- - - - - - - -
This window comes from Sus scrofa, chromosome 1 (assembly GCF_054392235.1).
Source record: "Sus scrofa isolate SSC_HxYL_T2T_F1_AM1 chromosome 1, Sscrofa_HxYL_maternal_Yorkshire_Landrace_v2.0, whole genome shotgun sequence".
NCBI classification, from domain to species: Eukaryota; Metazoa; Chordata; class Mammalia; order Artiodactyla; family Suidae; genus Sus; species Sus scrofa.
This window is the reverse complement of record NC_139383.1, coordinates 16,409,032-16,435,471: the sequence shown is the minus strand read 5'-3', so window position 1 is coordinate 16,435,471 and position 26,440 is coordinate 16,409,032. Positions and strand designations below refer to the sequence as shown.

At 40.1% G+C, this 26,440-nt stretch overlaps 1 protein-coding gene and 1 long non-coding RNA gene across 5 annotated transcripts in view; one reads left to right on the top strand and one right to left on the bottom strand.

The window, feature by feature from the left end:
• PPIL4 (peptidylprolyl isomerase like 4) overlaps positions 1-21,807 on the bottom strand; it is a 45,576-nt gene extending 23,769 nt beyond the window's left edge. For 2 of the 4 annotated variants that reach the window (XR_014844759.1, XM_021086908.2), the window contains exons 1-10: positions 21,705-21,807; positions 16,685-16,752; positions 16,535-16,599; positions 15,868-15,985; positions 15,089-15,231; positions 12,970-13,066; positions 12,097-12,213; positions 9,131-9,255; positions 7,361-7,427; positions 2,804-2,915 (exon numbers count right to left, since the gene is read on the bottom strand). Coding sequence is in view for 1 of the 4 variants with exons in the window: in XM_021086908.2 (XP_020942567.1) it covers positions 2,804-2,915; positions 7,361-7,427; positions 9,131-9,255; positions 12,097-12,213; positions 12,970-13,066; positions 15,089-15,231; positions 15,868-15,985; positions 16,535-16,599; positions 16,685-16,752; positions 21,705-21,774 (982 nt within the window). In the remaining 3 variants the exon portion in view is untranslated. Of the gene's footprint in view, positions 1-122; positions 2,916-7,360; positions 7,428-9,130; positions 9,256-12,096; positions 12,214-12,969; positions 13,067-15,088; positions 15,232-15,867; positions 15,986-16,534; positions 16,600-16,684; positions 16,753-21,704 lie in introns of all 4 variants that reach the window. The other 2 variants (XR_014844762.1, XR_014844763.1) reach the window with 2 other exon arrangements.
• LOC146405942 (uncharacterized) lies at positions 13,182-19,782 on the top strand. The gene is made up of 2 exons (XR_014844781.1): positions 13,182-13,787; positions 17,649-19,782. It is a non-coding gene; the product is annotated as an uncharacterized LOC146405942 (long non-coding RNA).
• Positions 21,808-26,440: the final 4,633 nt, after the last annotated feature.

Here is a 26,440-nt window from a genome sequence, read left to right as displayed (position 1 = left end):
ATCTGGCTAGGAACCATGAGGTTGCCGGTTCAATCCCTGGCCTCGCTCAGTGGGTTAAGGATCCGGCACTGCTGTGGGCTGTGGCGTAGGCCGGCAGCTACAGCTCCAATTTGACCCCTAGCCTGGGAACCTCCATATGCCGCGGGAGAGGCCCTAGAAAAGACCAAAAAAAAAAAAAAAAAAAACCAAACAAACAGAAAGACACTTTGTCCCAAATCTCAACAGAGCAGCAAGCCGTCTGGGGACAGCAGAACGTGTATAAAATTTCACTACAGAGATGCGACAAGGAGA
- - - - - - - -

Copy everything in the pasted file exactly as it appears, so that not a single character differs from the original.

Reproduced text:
This window comes from Sus scrofa, chromosome 1 (assembly GCF_054392235.1).
Source record: "Sus scrofa isolate SSC_HxYL_T2T_F1_AM1 chromosome 1, Sscrofa_HxYL_maternal_Yorkshire_Landrace_v2.0, whole genome shotgun sequence".
NCBI classification, from domain to species: Eukaryota; Metazoa; Chordata; class Mammalia; order Artiodactyla; family Suidae; genus Sus; species Sus scrofa.
This window is the reverse complement of record NC_139383.1, coordinates 16,409,032-16,435,471: the sequence shown is the minus strand read 5'-3', so window position 1 is coordinate 16,435,471 and position 26,440 is coordinate 16,409,032. Positions and strand designations below refer to the sequence as shown.

At 40.1% G+C, this 26,440-nt stretch overlaps 1 protein-coding gene and 1 long non-coding RNA gene across 5 annotated transcripts in view; one reads left to right on the top strand and one right to left on the bottom strand.

The window, feature by feature from the left end:
• PPIL4 (peptidylprolyl isomerase like 4) overlaps positions 1-21,807 on the bottom strand; it is a 45,576-nt gene extending 23,769 nt beyond the window's left edge. For 2 of the 4 annotated variants that reach the window (XR_014844759.1, XM_021086908.2), the window contains exons 1-10: positions 21,705-21,807; positions 16,685-16,752; positions 16,535-16,599; positions 15,868-15,985; positions 15,089-15,231; positions 12,970-13,066; positions 12,097-12,213; positions 9,131-9,255; positions 7,361-7,427; positions 2,804-2,915 (exon numbers count right to left, since the gene is read on the bottom strand). Coding sequence is in view for 1 of the 4 variants with exons in the window: in XM_021086908.2 (XP_020942567.1) it covers positions 2,804-2,915; positions 7,361-7,427; positions 9,131-9,255; positions 12,097-12,213; positions 12,970-13,066; positions 15,089-15,231; positions 15,868-15,985; positions 16,535-16,599; positions 16,685-16,752; positions 21,705-21,774 (982 nt within the window). In the remaining 3 variants the exon portion in view is untranslated. Of the gene's footprint in view, positions 1-122; positions 2,916-7,360; positions 7,428-9,130; positions 9,256-12,096; positions 12,214-12,969; positions 13,067-15,088; positions 15,232-15,867; positions 15,986-16,534; positions 16,600-16,684; positions 16,753-21,704 lie in introns of all 4 variants that reach the window. The other 2 variants (XR_014844762.1, XR_014844763.1) reach the window with 2 other exon arrangements.
• LOC146405942 (uncharacterized) lies at positions 13,182-19,782 on the top strand. The gene is made up of 2 exons (XR_014844781.1): positions 13,182-13,787; positions 17,649-19,782. It is a non-coding gene; the product is annotated as an uncharacterized LOC146405942 (long non-coding RNA).
• Positions 21,808-26,440: the final 4,633 nt, after the last annotated feature.

Here is a 26,440-nt window from a genome sequence, read left to right as displayed (position 1 = left end):
ATCTGGCTAGGAACCATGAGGTTGCCGGTTCAATCCCTGGCCTCGCTCAGTGGGTTAAGGATCCGGCACTGCTGTGGGCTGTGGCGTAGGCCGGCAGCTACAGCTCCAATTTGACCCCTAGCCTGGGAACCTCCATATGCCGCGGGAGAGGCCCTAGAAAAGACCAAAAAAAAAAAAAAAAAAAACCAAACAAACAGAAAGACACTTTGTCCCAAATCTCAACAGAGCAGCAAGCCGTCTGGGGACAGCAGAACGTGTATAAAATTTCACTACAGAGATGCGACAAGGAGA